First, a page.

18. ^ Mary Cecil, 2nd Baroness Amherst of Hackney (1906). A Sketch of Egyptian History from the Earliest Times to the Present Day. Methuen. p. 399. Prayers 7 times a day are enjoined, and the most strict among the Copts recite one of more of the Psalms of David each time they pray. They always wash their hands and faces before devotions, and turn to the East.{{cite book}}: CS1 maint: numeric names: authors list (link)
  19. ^ Church Words: Origins and Meanings. Psychology Press. 1996. ISBN 978-0880281720. Retrieved 2012-08-16. But even for Muslims who pray infrequently, the adhan marks the passage of time through the day (in much the same way as church bells do in many Christian communities) and serves as a constant reminder that they are living in a Muslim community.
  20. ^ Islamic Beliefs, Practices, and Cultures. Marshal Cavendish. 2009. p. 77. ISBN 978-0761479260. Retrieved 16 August 2012. Muslims living in predominantly Islamic lands, however, have the benefit of the call to prayer (adhan). In the same way that much of the Christian world traditionally used bells to summon the faithful to church services, so the early Muslim community developed its own method of informing the entire community that the time for prayer had arrived.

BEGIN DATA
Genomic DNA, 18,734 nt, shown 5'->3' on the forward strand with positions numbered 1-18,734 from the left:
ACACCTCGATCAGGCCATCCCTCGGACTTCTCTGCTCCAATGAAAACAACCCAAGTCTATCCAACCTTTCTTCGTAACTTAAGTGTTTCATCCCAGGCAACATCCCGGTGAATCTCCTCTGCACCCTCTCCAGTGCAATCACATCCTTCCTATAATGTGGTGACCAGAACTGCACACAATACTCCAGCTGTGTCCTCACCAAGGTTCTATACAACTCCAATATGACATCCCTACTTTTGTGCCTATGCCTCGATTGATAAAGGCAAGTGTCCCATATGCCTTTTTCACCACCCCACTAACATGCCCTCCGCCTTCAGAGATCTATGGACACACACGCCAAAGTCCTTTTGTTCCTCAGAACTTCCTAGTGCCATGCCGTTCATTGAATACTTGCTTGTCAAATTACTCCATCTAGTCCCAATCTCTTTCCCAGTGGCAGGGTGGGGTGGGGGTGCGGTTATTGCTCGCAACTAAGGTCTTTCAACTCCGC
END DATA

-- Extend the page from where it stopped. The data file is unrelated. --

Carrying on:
21. ^ Kathy Luty, David Philippart (1997). Clip Notes for Church Bulletins – Volume 1. ISBN 978-1568541693. The first known use of bells in churches was by a bishop named Paulinus in the year 400.
  22. ^ a b Roger J. Smith (1997). "Church Bells". Sacred Heart Catholic Church and St. Yves Mission. Archived from the original on 2021-12-07. Retrieved 2012-10-26. Bells came into use in our churches as early as the year 400, and their introduction is ascribed to Paulinus, bishop of Nola, a town of Campania, in Italy. Their use spread rapidly, as in those unsettled times the church-bell was useful not only for summoning the faithful to religious services, but also for giving an alarm when danger threatened. Their use was sanctioned in 604 by Pope Sabinian, and a ceremony for blessing them was established a little later. Very large bells, for church towers, were probably not in common use until the eleventh century.